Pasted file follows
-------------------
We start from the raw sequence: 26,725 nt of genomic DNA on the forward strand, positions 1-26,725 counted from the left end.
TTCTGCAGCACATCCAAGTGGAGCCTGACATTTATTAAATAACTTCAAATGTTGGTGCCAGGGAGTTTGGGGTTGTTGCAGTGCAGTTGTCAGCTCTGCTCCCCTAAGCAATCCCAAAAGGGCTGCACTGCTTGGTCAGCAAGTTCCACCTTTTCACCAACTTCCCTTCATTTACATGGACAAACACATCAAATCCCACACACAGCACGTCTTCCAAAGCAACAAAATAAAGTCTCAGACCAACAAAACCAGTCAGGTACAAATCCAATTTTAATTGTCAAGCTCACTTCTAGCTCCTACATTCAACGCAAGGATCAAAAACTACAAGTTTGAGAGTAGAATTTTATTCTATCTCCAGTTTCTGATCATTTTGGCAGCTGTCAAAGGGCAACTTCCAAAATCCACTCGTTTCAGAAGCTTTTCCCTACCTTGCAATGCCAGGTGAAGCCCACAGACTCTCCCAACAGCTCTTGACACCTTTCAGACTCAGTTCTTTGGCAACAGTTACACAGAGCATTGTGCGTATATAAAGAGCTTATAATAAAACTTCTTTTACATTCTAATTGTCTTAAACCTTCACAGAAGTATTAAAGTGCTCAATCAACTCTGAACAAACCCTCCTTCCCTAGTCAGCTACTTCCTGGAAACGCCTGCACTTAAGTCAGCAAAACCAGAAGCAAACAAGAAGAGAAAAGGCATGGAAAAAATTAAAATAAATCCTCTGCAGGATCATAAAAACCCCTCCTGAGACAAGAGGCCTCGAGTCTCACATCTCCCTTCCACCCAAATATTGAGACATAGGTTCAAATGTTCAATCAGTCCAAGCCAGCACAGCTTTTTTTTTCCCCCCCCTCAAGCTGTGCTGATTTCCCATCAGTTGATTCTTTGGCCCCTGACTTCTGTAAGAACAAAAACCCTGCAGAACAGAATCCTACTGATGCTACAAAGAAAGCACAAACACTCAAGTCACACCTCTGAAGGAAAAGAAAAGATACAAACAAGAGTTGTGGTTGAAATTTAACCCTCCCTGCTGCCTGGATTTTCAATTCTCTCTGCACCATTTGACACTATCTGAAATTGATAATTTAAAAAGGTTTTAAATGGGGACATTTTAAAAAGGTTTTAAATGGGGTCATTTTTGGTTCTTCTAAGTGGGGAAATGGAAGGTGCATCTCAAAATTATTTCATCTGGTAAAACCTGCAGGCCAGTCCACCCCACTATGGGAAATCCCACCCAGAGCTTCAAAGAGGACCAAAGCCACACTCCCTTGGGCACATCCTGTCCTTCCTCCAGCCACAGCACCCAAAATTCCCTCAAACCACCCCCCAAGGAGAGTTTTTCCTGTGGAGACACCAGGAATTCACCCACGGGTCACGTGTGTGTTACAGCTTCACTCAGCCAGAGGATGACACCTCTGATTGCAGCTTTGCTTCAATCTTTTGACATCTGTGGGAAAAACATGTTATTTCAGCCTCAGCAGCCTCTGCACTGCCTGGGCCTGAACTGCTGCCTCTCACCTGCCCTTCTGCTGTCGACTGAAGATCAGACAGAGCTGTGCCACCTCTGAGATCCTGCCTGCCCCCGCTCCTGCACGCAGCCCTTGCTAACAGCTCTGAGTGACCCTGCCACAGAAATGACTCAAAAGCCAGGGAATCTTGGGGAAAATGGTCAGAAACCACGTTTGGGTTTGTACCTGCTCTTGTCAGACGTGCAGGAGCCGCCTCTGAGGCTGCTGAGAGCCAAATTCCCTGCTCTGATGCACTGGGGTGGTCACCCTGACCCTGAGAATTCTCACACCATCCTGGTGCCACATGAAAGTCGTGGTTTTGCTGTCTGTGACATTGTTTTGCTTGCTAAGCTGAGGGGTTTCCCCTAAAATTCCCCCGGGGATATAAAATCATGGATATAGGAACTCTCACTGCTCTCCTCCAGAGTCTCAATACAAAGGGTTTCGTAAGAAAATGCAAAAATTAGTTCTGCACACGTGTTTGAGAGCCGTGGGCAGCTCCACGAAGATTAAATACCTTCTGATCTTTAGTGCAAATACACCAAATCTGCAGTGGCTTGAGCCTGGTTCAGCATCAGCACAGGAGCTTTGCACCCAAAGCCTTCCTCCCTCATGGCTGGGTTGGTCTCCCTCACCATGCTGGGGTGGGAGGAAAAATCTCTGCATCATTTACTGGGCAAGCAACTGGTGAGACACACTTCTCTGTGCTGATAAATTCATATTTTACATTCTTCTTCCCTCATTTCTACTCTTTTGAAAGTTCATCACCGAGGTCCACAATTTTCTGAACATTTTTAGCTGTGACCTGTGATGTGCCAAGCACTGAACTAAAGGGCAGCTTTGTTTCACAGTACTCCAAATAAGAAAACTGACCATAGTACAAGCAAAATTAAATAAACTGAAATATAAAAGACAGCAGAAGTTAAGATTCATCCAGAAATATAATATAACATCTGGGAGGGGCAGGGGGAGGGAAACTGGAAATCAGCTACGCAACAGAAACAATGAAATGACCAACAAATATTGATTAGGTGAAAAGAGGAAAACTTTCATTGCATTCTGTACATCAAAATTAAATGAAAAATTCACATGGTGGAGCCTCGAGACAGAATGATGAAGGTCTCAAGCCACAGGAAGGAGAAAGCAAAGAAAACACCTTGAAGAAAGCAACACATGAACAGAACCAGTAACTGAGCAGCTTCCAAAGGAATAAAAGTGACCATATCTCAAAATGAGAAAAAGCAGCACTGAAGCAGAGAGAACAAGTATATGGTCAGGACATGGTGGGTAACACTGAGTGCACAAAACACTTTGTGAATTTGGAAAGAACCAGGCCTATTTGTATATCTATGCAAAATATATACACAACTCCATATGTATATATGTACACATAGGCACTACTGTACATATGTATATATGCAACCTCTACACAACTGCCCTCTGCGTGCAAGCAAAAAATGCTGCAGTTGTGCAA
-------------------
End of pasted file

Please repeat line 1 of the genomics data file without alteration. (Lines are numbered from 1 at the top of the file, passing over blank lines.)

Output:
We start from the raw sequence: 26,725 nt of genomic DNA on the forward strand, positions 1-26,725 counted from the left end.